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Architecture competition to recognise regional young talent

THE idea for the inaugural Architecture Asia Awards for Emerging Architects (AAAEA) came from the “30 Under 40 Emerging Malaysian Architects” exhibition in 2011.

“The exhibition allowed young architects to showcase their works and we were thinking about how to bring it to the next level. As PAM is organising the bi-annual Asian Congress of Architects Malaysia this year, we thought it was the best time to merge all these ideas together and start a regional competition,” says Boon Che Wee, convener for AAAEA.

According to Boon, the award also aims to encourage Asian property developers to look for architects within Asia for their projects.

The introduction of the award is timely as Asia continues to be the hubs for global economic growth and for the creative and design industry, where the next generation will rise and take the lead in the future, says Boon.

PAM hopes it will be an annual competition, he adds.

During his tenure as president of PAM from 2009 to 2011, Boon led the institute in launching the “30 Under 40 Emerging Malaysian Architects” exhibition as well as the annual Kuala Lumpur Architecture Festival to establish the capital as an international design hub.

The AAAEA is open to all architects aged 40 or younger this year and professionally registered in Asia. Entrants may be individuals, or employees and members of partnerships, companies or collaborative groups.

Works must have been completed after 2009 in or outside Asia. One entrant may submit more than one entry, but every entry must be registered and submitted separately.

Lucky Shophouse in Singapore


The jury will decide on the categories the entries will fall into, including master plans, new and refurbished buildings or extensions, new and refurbished interiors, infrastructures, urban design, temporary structures, portable installations, exhibition and theatrical works.

The jury panel consists of five judges — Lee Chor Wah, Jan Opdekamp, Much Untertrifaller, Professor Alberto Ferlenga and Martin Duplantier. They are also the speakers at Datum: KL.

PAM has received 50 entries from 10 countries, which will be judged on their creativity, sustainability, and contribution to the advancement of architectural design and architectural technology in Asia. The 21 shortlisted entries will be exhibited online and during the Datum: KL International Architectural Design Conference, where the finalists will deliver a presentation to the jury panel. Later, awards will be presented to the 10 winners, as well as certificates to all finalists. The winners will be featured in the 2014 issue of Architecture Asia.

According to Boon, the entries came from China, India, Indonesia, Japan, Macau, Malaysia, Pakistan, Singapore, Sri Lanka and Thailand. The award was promoted in other countries through various architecture organisations. “As this is the first year, we didn’t set any categories,” he says. “The response is better than expected, as we expected 30 entries.”



Finalists’ responses

Japanese finalist Yoshiaki Tanaka explains that his entry, ORIGAMI, was designed for a young couple that lived in the city and is now returning home to mountain ranges.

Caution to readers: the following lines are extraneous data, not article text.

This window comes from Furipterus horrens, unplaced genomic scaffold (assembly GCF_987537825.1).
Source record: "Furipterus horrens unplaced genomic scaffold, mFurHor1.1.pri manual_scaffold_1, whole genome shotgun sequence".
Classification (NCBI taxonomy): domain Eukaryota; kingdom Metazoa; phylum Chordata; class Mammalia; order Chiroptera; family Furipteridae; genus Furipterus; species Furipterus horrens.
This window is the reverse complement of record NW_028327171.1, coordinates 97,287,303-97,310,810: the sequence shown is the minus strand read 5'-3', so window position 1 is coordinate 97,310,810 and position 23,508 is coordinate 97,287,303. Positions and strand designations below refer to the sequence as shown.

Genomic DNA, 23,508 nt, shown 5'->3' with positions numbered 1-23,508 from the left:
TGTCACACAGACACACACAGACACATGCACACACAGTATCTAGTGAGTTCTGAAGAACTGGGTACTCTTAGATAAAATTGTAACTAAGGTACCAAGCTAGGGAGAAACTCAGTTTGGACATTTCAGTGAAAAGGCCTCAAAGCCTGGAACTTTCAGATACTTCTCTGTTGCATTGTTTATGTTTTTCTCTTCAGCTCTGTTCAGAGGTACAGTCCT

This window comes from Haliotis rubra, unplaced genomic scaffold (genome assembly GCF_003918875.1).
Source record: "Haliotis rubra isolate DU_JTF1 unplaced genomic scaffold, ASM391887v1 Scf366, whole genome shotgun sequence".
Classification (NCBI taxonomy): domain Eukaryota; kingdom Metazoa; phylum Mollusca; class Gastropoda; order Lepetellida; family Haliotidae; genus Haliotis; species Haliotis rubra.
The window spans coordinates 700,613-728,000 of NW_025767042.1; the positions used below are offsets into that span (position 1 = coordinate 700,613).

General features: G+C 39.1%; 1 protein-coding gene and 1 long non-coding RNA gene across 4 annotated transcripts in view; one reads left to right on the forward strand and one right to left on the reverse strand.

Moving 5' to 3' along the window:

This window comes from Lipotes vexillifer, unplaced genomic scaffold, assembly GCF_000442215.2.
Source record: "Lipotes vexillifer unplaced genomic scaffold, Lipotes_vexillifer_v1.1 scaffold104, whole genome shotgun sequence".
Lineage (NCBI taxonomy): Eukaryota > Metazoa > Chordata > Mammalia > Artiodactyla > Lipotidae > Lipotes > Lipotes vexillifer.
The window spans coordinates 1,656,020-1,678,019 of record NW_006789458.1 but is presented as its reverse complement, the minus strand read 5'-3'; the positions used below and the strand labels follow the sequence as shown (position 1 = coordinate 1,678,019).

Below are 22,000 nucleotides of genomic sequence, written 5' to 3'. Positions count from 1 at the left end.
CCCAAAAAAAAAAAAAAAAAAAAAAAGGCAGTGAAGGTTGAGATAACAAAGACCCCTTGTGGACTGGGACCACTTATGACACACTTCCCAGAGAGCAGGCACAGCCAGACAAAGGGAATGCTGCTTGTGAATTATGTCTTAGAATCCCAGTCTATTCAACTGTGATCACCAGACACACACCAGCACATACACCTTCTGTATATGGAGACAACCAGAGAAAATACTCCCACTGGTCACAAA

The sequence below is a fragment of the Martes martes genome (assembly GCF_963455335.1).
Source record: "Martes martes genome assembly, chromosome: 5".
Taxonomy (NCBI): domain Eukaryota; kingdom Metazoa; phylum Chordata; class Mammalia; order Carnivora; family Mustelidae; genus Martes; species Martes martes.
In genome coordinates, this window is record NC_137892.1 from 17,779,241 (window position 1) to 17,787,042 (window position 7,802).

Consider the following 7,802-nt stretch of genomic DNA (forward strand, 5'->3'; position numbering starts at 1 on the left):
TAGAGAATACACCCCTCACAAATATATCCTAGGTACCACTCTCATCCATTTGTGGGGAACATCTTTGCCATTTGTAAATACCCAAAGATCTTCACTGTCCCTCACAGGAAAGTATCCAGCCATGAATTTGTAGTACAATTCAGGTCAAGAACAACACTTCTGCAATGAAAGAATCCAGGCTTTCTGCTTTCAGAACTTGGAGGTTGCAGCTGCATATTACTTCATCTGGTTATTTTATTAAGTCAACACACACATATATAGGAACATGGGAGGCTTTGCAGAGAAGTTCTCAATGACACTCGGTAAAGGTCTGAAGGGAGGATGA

“I was thinking about how we should design this home for the clients, to enable them to live peacefully in this location while building a new relationship with the local people,” he says. “In my country, origami is deeply rooted as child’s play. When I picked up a piece of paper and started to fold it into a shape without much consideration, it almost became this diagonal roof shape.”

The design features a roof that looks like it has been folded in five places. It also provides a structure that helps to protect against wind and earthquakes.

He sees the AAAEA as a platform for people to learn about his work and subsequently provide him with an opportunity to design buildings in countries outside of Japan.

Singaporean architect Chang Yong Ter’s two entries, Lucky Shophouse and Namly House, made it into the final round. This award, he says, offers great opportunity for the exchange of design ideas and experiences in the respective practices and context. It also provides inspiration for Asian architects of the new era.

“Lucky Shophouse is a conservation project involving a new extension at the rear [of a shophouse],” he says. “This had influenced the design of the rear extension, resulting in a new single-storey structure that aims to be contemporary, yet is in sync with the old-world charms that the front of the shophouse exudes.”

Most of the design ideas and decisions, he adds, were influenced and guided by the site forces such as the finishes, layout and daylighting control. Some decisions were made during construction, in response to unforeseen site constraints and upon discovery of certain existing site conditions.

“The final result rekindles the communal spirit of yesteryear — the days of living in a community where homes were interconnected social spaces, of spaces that were simple and adaptive, and where the rituals of everyday life were enriched by architecture,” he notes.

Namly House, meanwhile, is a direct response to the client’s aim to have two homes in one concrete building, in a tropical environment. The house demonstrates the potential of new definitions of tropicality, and offers refreshing solutions in responding to the tropical climate.

“It also points to new directions of housing a multi-generation family, offering contemporary living and promoting harmonious living among family members of different generations,” he says.


This article first appeared in The Edge Malaysia Weekly, on June 23 - June 29, 2014.

 

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